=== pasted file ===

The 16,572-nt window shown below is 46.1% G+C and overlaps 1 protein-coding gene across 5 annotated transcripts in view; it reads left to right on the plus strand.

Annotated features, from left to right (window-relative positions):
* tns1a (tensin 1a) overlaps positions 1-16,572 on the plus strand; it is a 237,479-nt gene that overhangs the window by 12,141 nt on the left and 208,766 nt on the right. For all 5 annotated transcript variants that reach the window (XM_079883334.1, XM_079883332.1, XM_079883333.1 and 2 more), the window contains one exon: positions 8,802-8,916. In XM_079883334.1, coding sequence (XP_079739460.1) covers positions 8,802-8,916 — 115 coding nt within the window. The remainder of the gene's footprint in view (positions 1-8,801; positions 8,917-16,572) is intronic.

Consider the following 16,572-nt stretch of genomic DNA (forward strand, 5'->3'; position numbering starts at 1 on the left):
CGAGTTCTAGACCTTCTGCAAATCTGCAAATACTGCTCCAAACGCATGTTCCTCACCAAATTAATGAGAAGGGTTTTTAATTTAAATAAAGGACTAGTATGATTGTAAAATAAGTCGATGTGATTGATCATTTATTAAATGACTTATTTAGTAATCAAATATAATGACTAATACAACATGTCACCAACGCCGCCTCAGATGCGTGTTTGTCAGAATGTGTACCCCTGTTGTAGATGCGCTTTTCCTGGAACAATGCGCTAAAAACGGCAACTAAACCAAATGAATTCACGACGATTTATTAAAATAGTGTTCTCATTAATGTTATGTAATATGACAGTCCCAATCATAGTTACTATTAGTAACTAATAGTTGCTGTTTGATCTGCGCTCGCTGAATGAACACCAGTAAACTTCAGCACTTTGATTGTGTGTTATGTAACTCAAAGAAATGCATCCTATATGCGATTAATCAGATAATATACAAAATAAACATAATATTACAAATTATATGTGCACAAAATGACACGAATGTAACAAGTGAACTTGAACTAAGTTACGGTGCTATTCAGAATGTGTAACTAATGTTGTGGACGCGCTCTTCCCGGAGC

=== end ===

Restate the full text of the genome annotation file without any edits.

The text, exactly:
The 16,572-nt window shown below is 46.1% G+C and overlaps 1 protein-coding gene across 5 annotated transcripts in view; it reads left to right on the plus strand.

Annotated features, from left to right (window-relative positions):
* tns1a (tensin 1a) overlaps positions 1-16,572 on the plus strand; it is a 237,479-nt gene that overhangs the window by 12,141 nt on the left and 208,766 nt on the right. For all 5 annotated transcript variants that reach the window (XM_079883334.1, XM_079883332.1, XM_079883333.1 and 2 more), the window contains one exon: positions 8,802-8,916. In XM_079883334.1, coding sequence (XP_079739460.1) covers positions 8,802-8,916 — 115 coding nt within the window. The remainder of the gene's footprint in view (positions 1-8,801; positions 8,917-16,572) is intronic.

Consider the following 16,572-nt stretch of genomic DNA (forward strand, 5'->3'; position numbering starts at 1 on the left):
CGAGTTCTAGACCTTCTGCAAATCTGCAAATACTGCTCCAAACGCATGTTCCTCACCAAATTAATGAGAAGGGTTTTTAATTTAAATAAAGGACTAGTATGATTGTAAAATAAGTCGATGTGATTGATCATTTATTAAATGACTTATTTAGTAATCAAATATAATGACTAATACAACATGTCACCAACGCCGCCTCAGATGCGTGTTTGTCAGAATGTGTACCCCTGTTGTAGATGCGCTTTTCCTGGAACAATGCGCTAAAAACGGCAACTAAACCAAATGAATTCACGACGATTTATTAAAATAGTGTTCTCATTAATGTTATGTAATATGACAGTCCCAATCATAGTTACTATTAGTAACTAATAGTTGCTGTTTGATCTGCGCTCGCTGAATGAACACCAGTAAACTTCAGCACTTTGATTGTGTGTTATGTAACTCAAAGAAATGCATCCTATATGCGATTAATCAGATAATATACAAAATAAACATAATATTACAAATTATATGTGCACAAAATGACACGAATGTAACAAGTGAACTTGAACTAAGTTACGGTGCTATTCAGAATGTGTAACTAATGTTGTGGACGCGCTCTTCCCGGAGC